Kitchn Love Letters

This 5-Minute Breakfast Egg Wrap Is So Good, I Memorized the Recipe

published Mar 18, 2023
We independently select these products—if you buy from one of our links, we may earn a commission. All prices were accurate at the time of publishing.
Someone holding a scallion egg wrap
Credit: Justine Lee

Eggs can be scrambled, fried, boiled, steamed, transformed in a custard or soufflé, emulsified into mayonnaise, and much, much more. No one else has the range! While it’s impossible to pick one favorite preparation, one recipe that I practically know by heart is Genevieve Ko’s scallion egg wrap.

Why I Love This Scallion Egg Wrap

The dish is an adaptation of jian bing, a popular breakfast sold as street food in northern China and Taiwan. Traditional jian bing starts off by spreading a very thin layer of batter on a circular griddle in order to create a delicate crepe, followed by cooking eggs over the top and adding a smattering of delicious ingredients. In a move that does any speedy-breakfast-loving home cook proud (that’s me), Genevieve’s approach takes a very smart shortcut that doesn’t require precise technique and cuts the total cook time down to five minutes. Her trick is use to store-bought flour tortillas as the crepe, warming them long enough in the skillet to render a similar crispy pull to that of a jian bing’s outer layer.

The egg portion is equally simple to make. Scallions, along with cilantro and pickled greens, meld with the beaten egg mixture as it cooks. You then place the tortilla on top of the egg in the skillet and press down until the two parts adhere together. Then you flip the round, drizzle it with condiments (I go heavy on chile paste and hoisin), fold the round into a wrap, and sink your teeth into a big warm wrap. The layers of tortilla and egg straddle perfectly between flaky and soft.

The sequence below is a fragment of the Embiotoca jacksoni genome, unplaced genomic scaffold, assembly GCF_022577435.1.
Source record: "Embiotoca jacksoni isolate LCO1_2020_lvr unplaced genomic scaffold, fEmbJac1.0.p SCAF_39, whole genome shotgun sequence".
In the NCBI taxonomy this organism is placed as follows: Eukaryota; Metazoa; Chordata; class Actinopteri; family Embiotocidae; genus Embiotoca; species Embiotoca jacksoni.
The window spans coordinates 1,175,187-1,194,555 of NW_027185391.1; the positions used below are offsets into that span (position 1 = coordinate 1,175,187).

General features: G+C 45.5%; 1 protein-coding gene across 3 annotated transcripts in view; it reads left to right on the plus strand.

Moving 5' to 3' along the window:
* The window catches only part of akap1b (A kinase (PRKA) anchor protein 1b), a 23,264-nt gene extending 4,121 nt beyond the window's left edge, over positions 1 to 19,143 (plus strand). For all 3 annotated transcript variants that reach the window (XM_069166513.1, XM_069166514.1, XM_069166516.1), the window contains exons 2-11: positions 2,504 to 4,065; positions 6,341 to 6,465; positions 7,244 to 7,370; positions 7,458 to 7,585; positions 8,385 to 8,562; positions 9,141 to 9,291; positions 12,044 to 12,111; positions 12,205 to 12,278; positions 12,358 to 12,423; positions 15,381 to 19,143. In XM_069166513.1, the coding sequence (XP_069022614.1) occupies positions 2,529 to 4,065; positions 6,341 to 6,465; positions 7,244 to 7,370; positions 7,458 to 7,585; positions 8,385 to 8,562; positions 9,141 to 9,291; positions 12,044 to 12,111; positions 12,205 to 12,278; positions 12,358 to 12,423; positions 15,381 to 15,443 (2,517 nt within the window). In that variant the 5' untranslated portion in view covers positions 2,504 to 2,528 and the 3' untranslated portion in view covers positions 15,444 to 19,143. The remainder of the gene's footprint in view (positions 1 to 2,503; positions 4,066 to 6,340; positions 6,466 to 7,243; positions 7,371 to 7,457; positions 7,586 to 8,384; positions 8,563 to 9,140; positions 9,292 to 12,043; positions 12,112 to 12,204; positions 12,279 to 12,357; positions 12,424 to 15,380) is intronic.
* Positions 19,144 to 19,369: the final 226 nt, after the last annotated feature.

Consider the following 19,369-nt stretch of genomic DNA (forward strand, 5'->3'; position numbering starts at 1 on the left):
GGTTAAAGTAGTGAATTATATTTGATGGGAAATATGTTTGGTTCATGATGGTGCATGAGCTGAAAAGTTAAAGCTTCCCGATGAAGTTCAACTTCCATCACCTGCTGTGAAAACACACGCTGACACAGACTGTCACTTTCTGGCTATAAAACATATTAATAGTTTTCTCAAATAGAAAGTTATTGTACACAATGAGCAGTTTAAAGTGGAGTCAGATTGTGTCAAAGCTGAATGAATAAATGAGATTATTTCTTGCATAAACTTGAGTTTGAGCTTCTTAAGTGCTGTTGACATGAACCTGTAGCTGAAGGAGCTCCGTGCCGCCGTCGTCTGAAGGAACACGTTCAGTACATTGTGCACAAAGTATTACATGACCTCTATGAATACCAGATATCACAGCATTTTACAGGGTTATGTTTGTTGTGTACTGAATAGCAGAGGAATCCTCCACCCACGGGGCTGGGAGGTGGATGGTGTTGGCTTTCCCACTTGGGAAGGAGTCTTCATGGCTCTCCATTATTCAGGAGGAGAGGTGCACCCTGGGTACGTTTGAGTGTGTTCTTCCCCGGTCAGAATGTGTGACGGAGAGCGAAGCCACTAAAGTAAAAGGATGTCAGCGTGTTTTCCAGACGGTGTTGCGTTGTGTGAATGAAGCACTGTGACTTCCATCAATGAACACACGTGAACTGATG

A kaleidoscope of greens and herbs scattered through the egg provides big, vibrant flavor, not to mention adds to the egg wrap’s visual appeal. Everything about the 5-minute recipe from start to finish brings me so much joy: The small brown freckles on a warmed tortilla, the sizzling of scallions as they turn neon green in oil, and the final flip that signals that your scallion egg wrap is just moments away from coming alive.

Credit: Justine Lee

If You’re Making Scallion Egg Wrap, a Few Tips

  • Load up on the inclusions! Egg, being the incredible ingredient it is, can certainly take it in this dish and your final egg wrap will become tastier for it. I always measure the amount of scallion, cilantro, and pickled greens by heart. I never limit myself to just those three inclusions. This recipe is a great opportunity to clear out wilted herbs glaring up at you from the crisper drawer.
  • Try different cooking oils. Again, it’s all about big flavor. For spice and crunch, use your favorite chile crisp. Feeling toasty? Add sesame oil to the skillet.

Get the recipe: Scallion Egg Wrap